It’s about time! I am finally starting to see others that feel the same way about the death of Osama Bin Laden. I was not part of the majority that danced in the streets at the announcement that Seal Team 6 had ended this mans life. I saw this man as a misguided child of God.
Was he a good guy you ask me, not from my perspective, he was a murder. I base my point of view on the fact that I am a Christian and the bible I read, the one that I share in common with most others that profess to be Christian, well it says “Vengeance is mine sayeth the Lord.”
If you’re not a Christian, or not a person of faith, your excitement, your celebration can be forgiven. You do not proclaim a merciful tradition based on love or forgiveness, your moral and ethical perspective springs from the secular. You are not the audience I seek to speak to.
If you’re a reader like me, you may have learned that Bin Laden at one point was considered an ally of the United States, way back when we sided with the Mujaheddin during the Soviet invasion of Afghanistan. We supplied he and his friends weapons and helped them get the Russians out. We shared in a common victory.
Later we supported and encouraged the Egyptian government as they incarcerated Bin Laden and many of the men that would become his allies. We supported that government that tortured these men and radicalized them so that they would one day form Al Qaida. We helped make the monster with our policies, with those we supported in the past. We cannot separate ourselves from our past.
For those that say, “Yes but…”, again I repeat, “Vengeance is mine sayeth the Lord.” To take any course other than this is to deny Christ and sever ourselves from our Christian principals. There is no additional line of scripture that follows that says, “unless of course this or that happened.”
When Christ died, he not only atoned for the sins we commit against the Father, he also atoned for the sins we commit against each other. When we supported the cause that drove these men to create Al Qaida, we were forgiven for these grave sins. When they, in their misguided attempts to take revenge for what they saw as wrongs against their society, their faith, they too had the opportunity for that same atonement, available to wash away the sin of thousands of deaths they caused. We of Christian tradition have all been taught that two wrongs do not make a right, neither do four, ten or a thousand. We are told, no… commanded to “love our enemies.“
While we may never fully grasp why these men do the deeds that they do, while we may never accept their point of view as valid, I certainly do not, we must still understand that from their perspective, from their collection of life experience, their actions are right, their actions are justified, their actions become the pinnacle of the demonstration of their faith. I’m pretty sure that no Christian here is overly concerned about what our Muslim brothers and sisters half way around the world think when it comes to matters of our faith, am I wrong?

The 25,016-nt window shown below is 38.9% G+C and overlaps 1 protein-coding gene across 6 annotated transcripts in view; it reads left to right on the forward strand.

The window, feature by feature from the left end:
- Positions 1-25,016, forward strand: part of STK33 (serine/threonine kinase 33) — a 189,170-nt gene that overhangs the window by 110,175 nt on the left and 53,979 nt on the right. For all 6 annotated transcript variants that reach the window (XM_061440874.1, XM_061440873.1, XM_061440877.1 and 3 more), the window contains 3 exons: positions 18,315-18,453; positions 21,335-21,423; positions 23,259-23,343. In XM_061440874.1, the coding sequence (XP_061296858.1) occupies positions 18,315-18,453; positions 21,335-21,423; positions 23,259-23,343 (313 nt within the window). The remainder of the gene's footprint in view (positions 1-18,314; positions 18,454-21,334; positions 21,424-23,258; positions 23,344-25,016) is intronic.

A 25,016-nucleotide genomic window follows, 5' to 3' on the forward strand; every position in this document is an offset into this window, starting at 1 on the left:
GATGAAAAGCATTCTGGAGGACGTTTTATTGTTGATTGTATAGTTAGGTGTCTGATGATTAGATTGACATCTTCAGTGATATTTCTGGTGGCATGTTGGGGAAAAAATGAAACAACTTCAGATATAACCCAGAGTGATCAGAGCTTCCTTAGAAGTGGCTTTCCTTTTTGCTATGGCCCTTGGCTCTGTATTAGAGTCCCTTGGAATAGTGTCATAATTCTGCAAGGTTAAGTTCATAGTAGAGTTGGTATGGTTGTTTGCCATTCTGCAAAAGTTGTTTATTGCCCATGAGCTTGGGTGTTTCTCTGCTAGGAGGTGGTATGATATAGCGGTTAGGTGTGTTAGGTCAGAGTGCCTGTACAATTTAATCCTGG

This is the great weakness in society, world society, we lack the ability to stand back objectively and to even try to understand why another acts as they do. We profess a belief in God and His way, but given the opportunity, do not follow through, we offer only lip service, “having a form of Godly devotion but proving false to its power.”
Should Bin Laden have been punished, yes, definitely. But whom in our society is fit to carry out this justice? Looking to the new Testament we read of the woman caught in the very act of adultery. She, brought before the Savior, is accused and He asked what should be done. “Let he who is without sin cast the first stone.” When all the accusers had left, the Lord commanded her to “go forth and sin no more.” He did not condone her sinful actions, he demonstrated mercy and sent her back out into the world.
What if we had captured Bin Laden and then shown mercy? What if the President of the United States of America, the nation that in some places is known as the great Satan, what if he had stood up in front of the world and said that as Christians, we beg mercy of the God of Abraham, Isaac and Jacob in the name of Jesus Christ, the Prophet God sent our ancestors, and are commanded to show the same mercy and forgiveness to those that sin against us? What effect would this, could this have had on middle eastern Muslim society? One can only imagine that it would have given them reason to pause, reason to take another look at us as a society. We will never know. All we have done is prove to these people that their stereotypes about Western Christian culture are accurate and that we continue to be the enemy.
Bin Laden and his associates, for that matter all men and women who seek to wreak terror upon mankind regardless of their religious affiliations, deserve judgment, but that judgment must come from the One that is without sin, not from those whose sins are abundant and readily apparent.
Does it feel good, do we feel safer knowing this fallen child of Gods life has come to an end? Probably, but have just exchanged the known for the unknown? The Muslims have a saying, “Better the Devil you know.”
Is Al Qaida dead, are our troubles over, no. All we have done is made the man a martyr. All we have done is held this man up as a shining beacon for so many young Muslim men to follow into martyrdom. All we’ve done is create the next generation for our children and grandchildren to face. The crusades never ended to some practicers of Islam, all we’ve done is to carry on the war.